The Geologist knelt hunched over near the fire, arms crossed over his knees, staring into the flames, eyes narrowed, tired. The triangle he paced out on the periphery of their campsite sat defined in the sand. A light from a flashlight waved in the dark distance, approaching. Light ghosts. He continued staring into the flickering red, anger sitting sickly like tar in his stomach. He stood up and busied himself before the Botanist arrived.

The footsteps came, descending softly on the campsite from behind where he stood moving equipment around with his back towards her approaching figure.

“I’m sorry–”

A crash. The Geologist slammed a pan onto the fold-up table, shattering a ceramic mug in the process.

The Botanist went quiet, stood still. After an aching stretch of silence the Geologist sighed and seethed–“You haven’t answered me all day. You can’t do that.

The Botanist was still standing on the other side of the campsite, right on the precipice of the Geologist’s triangle. After a few heartbeats she said, measuredly, “I’m sorry if I worried you, I didn’t realize my walkie-talkie was off.”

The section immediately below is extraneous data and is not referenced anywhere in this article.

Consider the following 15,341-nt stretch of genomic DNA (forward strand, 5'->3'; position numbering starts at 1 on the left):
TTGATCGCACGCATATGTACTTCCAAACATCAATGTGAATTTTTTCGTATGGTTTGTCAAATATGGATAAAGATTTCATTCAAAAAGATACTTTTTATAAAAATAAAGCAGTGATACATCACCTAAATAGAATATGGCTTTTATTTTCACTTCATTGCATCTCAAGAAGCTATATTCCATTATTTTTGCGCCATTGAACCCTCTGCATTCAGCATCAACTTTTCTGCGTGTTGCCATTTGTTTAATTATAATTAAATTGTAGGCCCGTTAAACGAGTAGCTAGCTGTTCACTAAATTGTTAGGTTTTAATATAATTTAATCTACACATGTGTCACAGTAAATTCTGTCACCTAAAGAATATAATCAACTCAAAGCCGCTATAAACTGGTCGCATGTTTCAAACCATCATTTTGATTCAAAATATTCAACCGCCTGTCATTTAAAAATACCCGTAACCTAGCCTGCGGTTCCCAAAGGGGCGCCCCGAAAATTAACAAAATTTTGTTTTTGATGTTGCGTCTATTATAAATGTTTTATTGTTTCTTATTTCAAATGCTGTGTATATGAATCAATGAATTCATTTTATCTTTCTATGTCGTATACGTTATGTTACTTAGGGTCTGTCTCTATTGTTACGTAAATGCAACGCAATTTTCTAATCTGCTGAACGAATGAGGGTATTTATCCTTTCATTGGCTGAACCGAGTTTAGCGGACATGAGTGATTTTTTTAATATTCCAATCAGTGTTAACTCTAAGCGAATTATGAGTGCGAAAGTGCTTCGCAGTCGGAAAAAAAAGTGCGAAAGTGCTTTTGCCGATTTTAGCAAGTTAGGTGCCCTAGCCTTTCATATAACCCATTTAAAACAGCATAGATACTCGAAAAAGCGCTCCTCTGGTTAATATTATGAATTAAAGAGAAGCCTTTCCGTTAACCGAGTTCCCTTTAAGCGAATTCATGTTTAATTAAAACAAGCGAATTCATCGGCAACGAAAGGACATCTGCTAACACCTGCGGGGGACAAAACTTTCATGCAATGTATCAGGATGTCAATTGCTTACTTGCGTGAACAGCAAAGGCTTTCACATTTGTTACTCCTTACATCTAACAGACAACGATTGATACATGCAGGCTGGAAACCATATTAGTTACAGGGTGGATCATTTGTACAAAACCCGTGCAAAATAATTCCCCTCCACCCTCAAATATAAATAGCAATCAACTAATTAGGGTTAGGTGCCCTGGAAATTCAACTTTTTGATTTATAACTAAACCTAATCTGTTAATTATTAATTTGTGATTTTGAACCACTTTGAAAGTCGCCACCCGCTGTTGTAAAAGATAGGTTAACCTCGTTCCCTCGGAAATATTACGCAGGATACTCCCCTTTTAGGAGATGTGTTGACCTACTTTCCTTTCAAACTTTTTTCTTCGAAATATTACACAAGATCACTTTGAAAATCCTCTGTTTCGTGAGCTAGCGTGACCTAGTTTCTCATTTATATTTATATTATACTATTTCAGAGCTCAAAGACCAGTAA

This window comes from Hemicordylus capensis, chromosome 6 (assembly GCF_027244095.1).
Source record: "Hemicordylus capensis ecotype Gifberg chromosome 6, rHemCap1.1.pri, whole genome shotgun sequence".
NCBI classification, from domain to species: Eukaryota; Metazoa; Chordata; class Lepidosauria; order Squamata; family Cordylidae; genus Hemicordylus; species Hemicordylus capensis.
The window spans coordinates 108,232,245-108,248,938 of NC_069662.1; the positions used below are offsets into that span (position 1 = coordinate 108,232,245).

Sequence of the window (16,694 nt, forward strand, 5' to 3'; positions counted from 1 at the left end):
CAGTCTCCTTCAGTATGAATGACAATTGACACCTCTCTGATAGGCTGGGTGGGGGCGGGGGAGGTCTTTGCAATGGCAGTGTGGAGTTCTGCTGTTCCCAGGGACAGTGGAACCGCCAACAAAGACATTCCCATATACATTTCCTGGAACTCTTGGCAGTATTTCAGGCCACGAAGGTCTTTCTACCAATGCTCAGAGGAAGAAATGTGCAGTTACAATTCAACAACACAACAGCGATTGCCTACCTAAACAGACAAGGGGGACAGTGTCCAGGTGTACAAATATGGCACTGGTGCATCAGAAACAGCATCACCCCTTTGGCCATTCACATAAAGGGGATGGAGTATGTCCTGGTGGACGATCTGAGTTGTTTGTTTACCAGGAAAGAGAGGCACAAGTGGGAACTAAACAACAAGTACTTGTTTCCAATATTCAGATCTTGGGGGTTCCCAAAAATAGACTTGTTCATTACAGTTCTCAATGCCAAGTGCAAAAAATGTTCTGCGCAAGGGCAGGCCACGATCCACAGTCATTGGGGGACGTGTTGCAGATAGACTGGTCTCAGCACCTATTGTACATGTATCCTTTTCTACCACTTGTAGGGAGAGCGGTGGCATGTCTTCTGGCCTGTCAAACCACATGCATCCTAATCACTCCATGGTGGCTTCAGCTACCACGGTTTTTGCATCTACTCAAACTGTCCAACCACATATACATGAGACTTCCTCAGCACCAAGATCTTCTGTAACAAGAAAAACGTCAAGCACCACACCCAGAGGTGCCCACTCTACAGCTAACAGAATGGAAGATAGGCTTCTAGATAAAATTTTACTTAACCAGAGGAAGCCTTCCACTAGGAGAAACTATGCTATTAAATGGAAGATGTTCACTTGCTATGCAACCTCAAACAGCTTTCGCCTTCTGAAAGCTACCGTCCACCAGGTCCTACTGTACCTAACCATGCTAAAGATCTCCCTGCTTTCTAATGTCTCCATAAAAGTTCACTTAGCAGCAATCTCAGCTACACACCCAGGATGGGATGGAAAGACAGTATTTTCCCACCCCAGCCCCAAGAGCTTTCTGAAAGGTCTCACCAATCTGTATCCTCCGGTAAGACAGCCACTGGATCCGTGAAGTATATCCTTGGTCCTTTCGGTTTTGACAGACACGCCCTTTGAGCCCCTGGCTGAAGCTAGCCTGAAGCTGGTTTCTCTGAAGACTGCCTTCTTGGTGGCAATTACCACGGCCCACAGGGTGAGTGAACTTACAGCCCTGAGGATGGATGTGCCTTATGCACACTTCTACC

“I wasn’t worried. You just can’t leave me in the fucking dark. If you can’t figure out how to keep your goddamn walkie-talkie on then we’re going to have to start collecting data together like I said we should in the beginning. Or is it that you’d rather be around plants and nothingness in this hellish void than bare giving a thought to me, your partner?”

The Botanist was silent, heart in her throat, blocking words that weren’t there. She thought of the phone booth, the Voice from Beyond the Desert, the excitement and the mystery of those few interactions. The cutting contrast of the sadness that lived at the bottom of her stomach, and the fear she felt right now. The Geologist was staring at her, waiting for a response. Still she didn’t speak, frozen.

“Jesus Christ. Fuck this. I’m going on a walk and this time you can feel alone in the darkness.”

He turned and sauntered into the thick, cold night. He kicked rocks as he went. He did not wave to the vacant stars. Later, he returned to find the Botanist curled asleep on the far side of their tent, pillow wet near her face.